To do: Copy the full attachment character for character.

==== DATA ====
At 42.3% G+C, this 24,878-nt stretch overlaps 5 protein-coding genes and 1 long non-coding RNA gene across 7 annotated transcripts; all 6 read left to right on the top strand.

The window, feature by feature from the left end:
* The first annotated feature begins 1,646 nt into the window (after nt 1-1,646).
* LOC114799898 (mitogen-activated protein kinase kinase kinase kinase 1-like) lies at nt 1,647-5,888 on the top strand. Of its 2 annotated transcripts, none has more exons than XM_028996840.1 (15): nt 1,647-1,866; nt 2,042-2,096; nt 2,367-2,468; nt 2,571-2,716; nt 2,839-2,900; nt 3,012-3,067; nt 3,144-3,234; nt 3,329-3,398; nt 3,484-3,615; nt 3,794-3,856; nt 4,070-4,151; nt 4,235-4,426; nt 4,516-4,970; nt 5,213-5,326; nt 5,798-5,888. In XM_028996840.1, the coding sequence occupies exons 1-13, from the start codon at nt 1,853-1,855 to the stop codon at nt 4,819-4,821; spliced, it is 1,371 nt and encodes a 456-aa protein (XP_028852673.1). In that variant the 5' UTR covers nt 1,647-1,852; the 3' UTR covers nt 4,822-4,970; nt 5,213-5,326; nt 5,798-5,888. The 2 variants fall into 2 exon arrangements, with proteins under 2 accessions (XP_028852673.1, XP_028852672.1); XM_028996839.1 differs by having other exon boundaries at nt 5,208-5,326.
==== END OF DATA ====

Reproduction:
At 42.3% G+C, this 24,878-nt stretch overlaps 5 protein-coding genes and 1 long non-coding RNA gene across 7 annotated transcripts; all 6 read left to right on the top strand.

The window, feature by feature from the left end:
* The first annotated feature begins 1,646 nt into the window (after nt 1-1,646).
* LOC114799898 (mitogen-activated protein kinase kinase kinase kinase 1-like) lies at nt 1,647-5,888 on the top strand. Of its 2 annotated transcripts, none has more exons than XM_028996840.1 (15): nt 1,647-1,866; nt 2,042-2,096; nt 2,367-2,468; nt 2,571-2,716; nt 2,839-2,900; nt 3,012-3,067; nt 3,144-3,234; nt 3,329-3,398; nt 3,484-3,615; nt 3,794-3,856; nt 4,070-4,151; nt 4,235-4,426; nt 4,516-4,970; nt 5,213-5,326; nt 5,798-5,888. In XM_028996840.1, the coding sequence occupies exons 1-13, from the start codon at nt 1,853-1,855 to the stop codon at nt 4,819-4,821; spliced, it is 1,371 nt and encodes a 456-aa protein (XP_028852673.1). In that variant the 5' UTR covers nt 1,647-1,852; the 3' UTR covers nt 4,822-4,970; nt 5,213-5,326; nt 5,798-5,888. The 2 variants fall into 2 exon arrangements, with proteins under 2 accessions (XP_028852673.1, XP_028852672.1); XM_028996839.1 differs by having other exon boundaries at nt 5,208-5,326.